January, 2006, Vol. 06, Issue 01
Massage in the Military
Injured soldiers find relief through massage and other "alternative therapies."
By Michael Devitt
Wars have been fought since time immemorial. From simple sticks and rocks to guided missiles and uranium-tipped artillery shells, the methods civilized nations have used to annihilate one another have changed dramatically over the centuries.Despite the advances in modern warfare, the types and degrees of injury suffered in combat have remained frighteningly constant. Surprisingly, research suggests a major cause of attrition (a reduction in number or strength) among military personnel in recent wars has resulted not from injuries incurred on the battlefield, but, rather to more typical conditions such as accidents and musculoskeletal complaints.
To determine what types of painful conditions affect soldiers during wartime, researchers in the United States and Germany examined 162 soldiers engaged in Operation Iraqi Freedom who were evacuated to pain treatment centers outside the theater of combat. Results of the study, published in the journal of Anesthesia & Analgesia, show that many of the injuries suffered by military personnel during conflict are indeed similar to those sustained by people in the civilian sector. Even more important, the use of alternative therapies in the treatment of pain among injured soldiers appears to be growing, with massage the most common alternative therapy used for pain relief.
All of the soldiers included in the study had been injured during OIF between March 2003 and June 2004, and were medically evacuated to one of two treatment facilities: Walter Reed Army Medical Center in Bethesda, Md., and Landstuhl Regional Army Medical Center in Landstuhl, Germany. Most of the injured personnel received "consultations for treatment recommendations to be implemented at military treatment facilities located at the patient's home duty station."
Analysis of the complaints showed most soldiers suffered injuries comparable to those that would have been sustained by similarly aged civilians. Not surprisingly, more than half of the pain complaints reported by the soldiers (53 percent) involved the low back. The second most common complaint was "nonradicular extremety pain," which accounted for 23 percent of the presenting complaints.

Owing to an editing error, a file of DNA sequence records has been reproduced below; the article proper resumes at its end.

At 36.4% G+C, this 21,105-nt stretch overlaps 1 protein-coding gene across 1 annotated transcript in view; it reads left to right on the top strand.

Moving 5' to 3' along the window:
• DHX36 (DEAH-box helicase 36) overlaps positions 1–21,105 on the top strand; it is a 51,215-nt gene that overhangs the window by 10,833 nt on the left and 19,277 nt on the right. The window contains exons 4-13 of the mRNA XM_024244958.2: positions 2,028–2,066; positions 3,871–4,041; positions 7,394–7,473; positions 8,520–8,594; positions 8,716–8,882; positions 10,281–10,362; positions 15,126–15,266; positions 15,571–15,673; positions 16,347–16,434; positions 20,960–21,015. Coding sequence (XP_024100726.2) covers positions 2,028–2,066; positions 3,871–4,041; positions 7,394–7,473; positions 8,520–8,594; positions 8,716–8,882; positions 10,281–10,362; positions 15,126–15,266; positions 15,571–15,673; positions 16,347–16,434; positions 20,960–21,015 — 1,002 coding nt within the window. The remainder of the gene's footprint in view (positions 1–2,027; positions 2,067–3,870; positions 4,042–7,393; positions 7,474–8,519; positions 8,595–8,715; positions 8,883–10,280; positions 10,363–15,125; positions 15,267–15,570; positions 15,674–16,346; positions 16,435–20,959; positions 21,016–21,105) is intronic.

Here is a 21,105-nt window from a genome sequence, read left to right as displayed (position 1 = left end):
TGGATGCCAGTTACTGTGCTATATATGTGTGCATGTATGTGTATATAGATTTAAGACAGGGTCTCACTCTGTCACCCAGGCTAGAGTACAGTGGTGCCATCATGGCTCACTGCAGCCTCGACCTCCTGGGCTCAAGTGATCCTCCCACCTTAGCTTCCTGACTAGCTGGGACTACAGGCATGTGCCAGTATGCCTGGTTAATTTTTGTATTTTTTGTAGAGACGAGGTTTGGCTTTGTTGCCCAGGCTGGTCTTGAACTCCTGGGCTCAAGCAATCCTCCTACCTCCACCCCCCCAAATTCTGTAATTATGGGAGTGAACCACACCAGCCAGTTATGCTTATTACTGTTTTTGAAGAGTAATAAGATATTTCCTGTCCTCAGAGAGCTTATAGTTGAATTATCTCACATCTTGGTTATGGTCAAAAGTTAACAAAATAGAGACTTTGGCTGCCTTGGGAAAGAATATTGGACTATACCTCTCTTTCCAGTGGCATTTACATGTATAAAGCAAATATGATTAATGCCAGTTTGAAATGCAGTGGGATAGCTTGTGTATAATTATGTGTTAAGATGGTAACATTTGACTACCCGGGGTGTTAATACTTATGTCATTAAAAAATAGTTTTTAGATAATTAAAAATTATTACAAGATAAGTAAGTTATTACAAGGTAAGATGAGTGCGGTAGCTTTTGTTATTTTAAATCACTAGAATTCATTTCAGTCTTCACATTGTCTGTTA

The most common diagnosis of injury was lumbar herniated disk which, according to the researchers," accounted for almost one-quarter of all pain disorders." Postsurgical pain was the second most common diagnosis, and was experienced by 14 percent of all patients.
More than three dozen treatment modalities were utilized for pain relief; on average, each soldier was treated with 3.5 different therapies. Not surprisingly, drugs were the most popular form of pain relief, beginning with nonsteroidal anti-inflammatory drugs (NSAIDs), which were given to 91 service members. Seventy-nine patients received opiods; 66 patients received some kind of neuropathic pain medication.
Drugs and surgical procedures weren't the only treatment options available, however. According to the study authors, 28 soldiers (17 percent of the study population) were treated with "some type of alternative therapy." The most common alternative therapy offered was therapeutic massage, which was performed on 13 soldiers, and administered more frequently than chiropractic manipulation, acupuncture and glucosamine/chondroitin supplements combined. More than half of these patients treated with alternative therapies (15) were diagnosed with postsurgical pain or lumbar herniated disk before receiving care. In fact, more than one-third of all military personnel diagnosed with postsurgical pain were treated with massage.
The study pointed out the number of injuries suffered during combat was significantly less than the number of non-combat injuries; in fact, only 17 percent of the patients stated they were injured during battle.
Such nonbattle-related injuries, or NBIs, can take a serious toll on overall troop strength in modern warfare. According to the authors, "Among the 21,655 soldiers admitted to army hospitals in Southwest Asia during the Persian Gulf War, acute NBI comprised 25 percent of all hospitalizations, with musculoskeletal conditions ranking second at 13 percent."
Taking these numbers into account, this would mean that more than 2,800 soldiers were hospitalized due to musculoskeletal complaints during the Gulf War. Given the increasing number of low back and other musculoskeletal injuries that seem to be the norm in modern warfare, and given that these conditions often are seen by massage therapists in the civilian sector, it would appear that massage therapists are just as qualified as other health care providers in helping to ease the pain and suffering of injured military personnel.